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Pax Britannica: Climax of an Empire
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Pax Britannica: Climax of an Empire (The Pax Britannica Trilogy #2)

4.31 of 5 stars 4.31  ·  rating details  ·  233 ratings  ·  16 reviews
This centerpiece of the trilogy captures the British at the height of their vigor and self-satisfaction, imposing their traditions and tastes, their idealists and rascals, on diverse peoples of the world. Index. A Helen and Kurt Wolff Book
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Kindle Edition, 544 pages
Published (first published 1968)
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Gerald Sinstadt
The year 1897 is the peg upon which Jan Morris hangs her overview of the British Empire in the hour of its greatest glory. 1897 because it was the year of Victoria's golden jubilee, Queen for sixty years. As we approach a similar milestone in the reign of Elizabeth II the book acquires added piquancy.

All over the map of the world in 1897 red marked the extent of British influence: "a begrudging kind of paradise," Morris calls it. A paradoxical paradise, too, for there was little uniformity to b
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Robert Davidson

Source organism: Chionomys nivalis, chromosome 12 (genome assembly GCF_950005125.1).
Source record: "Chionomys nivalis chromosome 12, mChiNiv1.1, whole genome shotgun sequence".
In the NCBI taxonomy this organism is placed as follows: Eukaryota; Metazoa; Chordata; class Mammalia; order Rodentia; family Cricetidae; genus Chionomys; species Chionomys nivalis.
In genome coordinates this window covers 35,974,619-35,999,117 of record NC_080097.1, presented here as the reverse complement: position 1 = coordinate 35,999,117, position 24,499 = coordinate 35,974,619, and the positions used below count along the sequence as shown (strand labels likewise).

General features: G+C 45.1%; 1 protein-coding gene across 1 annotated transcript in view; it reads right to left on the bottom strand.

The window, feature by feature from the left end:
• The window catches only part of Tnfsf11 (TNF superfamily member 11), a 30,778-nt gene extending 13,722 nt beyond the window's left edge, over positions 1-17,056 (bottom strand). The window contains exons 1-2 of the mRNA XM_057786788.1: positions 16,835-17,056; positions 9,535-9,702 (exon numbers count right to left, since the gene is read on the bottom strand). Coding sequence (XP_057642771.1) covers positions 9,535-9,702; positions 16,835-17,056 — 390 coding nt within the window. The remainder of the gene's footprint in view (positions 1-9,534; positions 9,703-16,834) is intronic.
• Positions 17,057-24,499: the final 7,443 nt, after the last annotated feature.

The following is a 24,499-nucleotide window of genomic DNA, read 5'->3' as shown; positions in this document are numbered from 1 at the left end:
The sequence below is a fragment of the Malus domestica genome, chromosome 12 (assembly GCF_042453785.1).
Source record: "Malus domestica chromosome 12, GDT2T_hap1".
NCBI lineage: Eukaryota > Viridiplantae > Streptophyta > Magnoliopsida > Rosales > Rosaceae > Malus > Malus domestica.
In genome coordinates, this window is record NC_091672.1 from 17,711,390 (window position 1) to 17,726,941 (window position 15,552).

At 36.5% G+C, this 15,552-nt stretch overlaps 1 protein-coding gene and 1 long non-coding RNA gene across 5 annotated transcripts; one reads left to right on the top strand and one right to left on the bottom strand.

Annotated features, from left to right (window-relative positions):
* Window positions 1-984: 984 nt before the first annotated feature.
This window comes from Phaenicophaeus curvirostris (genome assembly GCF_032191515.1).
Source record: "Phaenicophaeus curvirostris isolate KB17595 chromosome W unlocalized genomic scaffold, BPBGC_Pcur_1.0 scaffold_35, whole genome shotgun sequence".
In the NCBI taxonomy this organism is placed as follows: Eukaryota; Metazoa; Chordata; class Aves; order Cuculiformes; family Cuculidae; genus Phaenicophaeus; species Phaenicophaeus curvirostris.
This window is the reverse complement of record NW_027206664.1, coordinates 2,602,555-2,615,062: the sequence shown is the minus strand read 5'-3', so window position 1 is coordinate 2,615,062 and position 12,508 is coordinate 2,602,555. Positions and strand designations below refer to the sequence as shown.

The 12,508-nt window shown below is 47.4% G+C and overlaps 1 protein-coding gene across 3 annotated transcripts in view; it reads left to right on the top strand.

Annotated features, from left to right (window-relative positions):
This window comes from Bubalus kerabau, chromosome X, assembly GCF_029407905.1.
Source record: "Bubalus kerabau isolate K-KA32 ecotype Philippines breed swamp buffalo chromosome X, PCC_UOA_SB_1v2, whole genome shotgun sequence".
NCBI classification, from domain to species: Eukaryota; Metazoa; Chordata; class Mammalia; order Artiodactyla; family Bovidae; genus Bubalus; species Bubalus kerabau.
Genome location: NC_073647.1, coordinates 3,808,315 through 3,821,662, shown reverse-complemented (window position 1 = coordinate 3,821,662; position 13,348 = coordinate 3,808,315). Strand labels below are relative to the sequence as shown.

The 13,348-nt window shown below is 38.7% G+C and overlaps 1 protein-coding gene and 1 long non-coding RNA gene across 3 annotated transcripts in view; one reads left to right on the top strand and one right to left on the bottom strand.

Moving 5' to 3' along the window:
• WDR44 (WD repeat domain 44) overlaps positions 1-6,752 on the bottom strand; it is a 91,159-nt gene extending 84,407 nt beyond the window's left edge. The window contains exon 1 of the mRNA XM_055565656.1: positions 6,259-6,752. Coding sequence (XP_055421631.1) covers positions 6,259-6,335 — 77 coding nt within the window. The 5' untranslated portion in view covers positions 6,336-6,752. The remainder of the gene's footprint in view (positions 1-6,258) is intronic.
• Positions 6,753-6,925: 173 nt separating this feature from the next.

Superb. The second book of the trilogy which i regard as the best History written so far on the British Empire. The Author, with a laconic wit takes the reader on a tour of the many Imperial possessions interweaving the human stories in their time and place. So many people came from those small Islands and settled in so many diverse locations, provides us with an amazing array of lives led. Despite the flaws of the British Empire which the Author describes in detail one is left with the impressi ...more
Lyn Elliott
Jan Morris wrote this in the 1960s, well before post-colonial theory was properly formulated or the fall out from the dismantling of colonial empires was as evident as it is today.
But I would recommend this wholeheartedly to anyone even remotely interested in the politics, culture and societies of the lands that fell within the scope of British rule, or in the phenomenon of an empire that reached to most continents yet was based in a small island off the coast of Europe.

In 1897, the year of Quee
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Iain